JOHANNESBURG, South Africa - When Peter-Paul Ngwenya, executive chairman of Makana Investment Corp. decided to buy a new car last month, he paid cash for a BMW 5-Series and had the dealer deliver the gleaming automobile to the front door of his spacious home nestled in the formerly all-white Johannesburg suburb of Fourways.
When he was handed the keys, Ngwenya says, he had to pinch himself to
believe how his fortunes had changed.
Born in a black township during the most oppressive days of apartheid, he
grew up smuggling grenades, AK-47s and bombs for the struggle against white
rule before getting caught and banished to Robben Island prison, where he
dreamt of political freedom, not the economic success he enjoys today.
"Sometimes I wonder whether I'm going to wake up and find out this has been
a very long dream," says Ngwenya, sitting in the boardroom of his company's
Ten years after the demise of apartheid, Ngwenya, 50, is at the forefront
of South Africa's next revolution, seeking to transfer control of an economy
still dominated by the white minority into the hands of the underprivileged
Ngwenya's company is one of South Africa's most celebrated examples of new
black business enterprise. Started in 1997, Makana Investment has interests in
more than a dozen businesses, including telecommunications, shipping, radio
stations, an airline and a ferry service that transports tourists to Robben
Island, a museum that draws 500,000 visitors each year.
Owned in part by a trust of former Robben Island political prisoners, the
company uses part of its profits to benefit the 4,000 former inmates and their
families. Its success has made Ngwenya a millionaire.
Ngwenya is part of a small minority. For most blacks, the economic struggle
continues. President Thabo Mbeki describes South Africa as two countries, one
largely black and poor, the other rich and mostly white.
More than 40 percent of the people are unemployed, the majority of them
blacks living in the squalor of townships where there is often no electricity,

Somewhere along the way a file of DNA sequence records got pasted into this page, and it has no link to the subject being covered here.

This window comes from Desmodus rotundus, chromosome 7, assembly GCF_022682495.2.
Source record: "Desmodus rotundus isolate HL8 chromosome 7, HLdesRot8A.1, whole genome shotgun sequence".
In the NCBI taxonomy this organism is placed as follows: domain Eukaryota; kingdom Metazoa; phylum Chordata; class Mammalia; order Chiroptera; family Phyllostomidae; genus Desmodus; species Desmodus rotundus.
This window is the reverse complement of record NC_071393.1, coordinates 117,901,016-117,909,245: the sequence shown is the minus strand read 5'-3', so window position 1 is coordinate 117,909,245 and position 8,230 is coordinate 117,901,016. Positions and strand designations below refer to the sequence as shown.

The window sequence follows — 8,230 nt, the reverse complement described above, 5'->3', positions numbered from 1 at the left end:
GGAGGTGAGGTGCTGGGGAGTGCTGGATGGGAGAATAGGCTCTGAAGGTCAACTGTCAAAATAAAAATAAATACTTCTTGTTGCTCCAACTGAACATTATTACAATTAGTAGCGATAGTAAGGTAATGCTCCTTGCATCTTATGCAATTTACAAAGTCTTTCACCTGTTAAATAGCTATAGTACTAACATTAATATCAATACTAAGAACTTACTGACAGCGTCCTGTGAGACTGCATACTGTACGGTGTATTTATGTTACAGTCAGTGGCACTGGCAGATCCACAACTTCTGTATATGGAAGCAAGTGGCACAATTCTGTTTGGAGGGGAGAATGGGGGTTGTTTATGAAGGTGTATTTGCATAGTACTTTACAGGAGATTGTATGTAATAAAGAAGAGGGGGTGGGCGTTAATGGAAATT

no running water and no toilets.
Whites, who make up 10 percent of South Africa's 45 million people, hold
the best jobs, live in the most expensive homes and control the bulk of the
"We are still faced with the challenge of overcoming economic disparities
and entrenched inequalities that characterize our economy and act as a
deterrent to growth, economic development, employment creation and poverty
eradication," Mbeki said in speech last month.
Merging South Africa's two economies into one is the goal of South Africa's
Black Economic Empowerment program, which encourages South African companies
to hire more blacks, promote blacks to senior management and executive
positions, use black-owned subcontractors and suppliers and form joint
ventures with black investors.
In the past two years, the initiative has sparked dozens of partnerships
between black investors and white-owned businesses in mining, banking,
financial services, wine-making and other sectors.
Last month, Makana Investment paid more than $6 million for 10 percent
ownership of the top-rated financial-services group Cadiz Holdings.
The deals are mutually beneficial, Ngwenya says. The black investors secure
a foothold in the economy, gain experience in the marketplace and accrue
capital to invest in other industries. By proving that they are empowering
previously disadvantaged South Africans, the historically white-owned
companies are allowed to compete for lucrative government contracts.
In some industries, the government has set ownership targets. It wants 26
percent of mining capital to be in black hands within a decade, for example.
At first, these empowerment proposals caused market jitters as business
leaders worried that there would be too much government interference in the
marketplace. But after negotiations between government and business leaders,
corporate South Africa has embraced the idea. According to a recent Ernst &
Young survey of empowerment deals, more than $6 billion worth of mergers took
place last year, up from $1.9 billion the year before.
"In Africa, this is the way you do business. You have to have partners,"
says Brian Croock, managing director of BD Sarens, a crane rental and
transportation logistics company that sold a $7.6 million share of its company
last month to Bowman Trading, a new, black-owned company.
"It made so much sense to do this deal," says Croock. "If we didn't, we
would have stagnated at the level we are at now."
From The Sun's Archive
S. Africa's new goal: economic equality
Disparities: Ten years after gaining political freedom, blacks seek a foothold in an economy controlled by the white minority.
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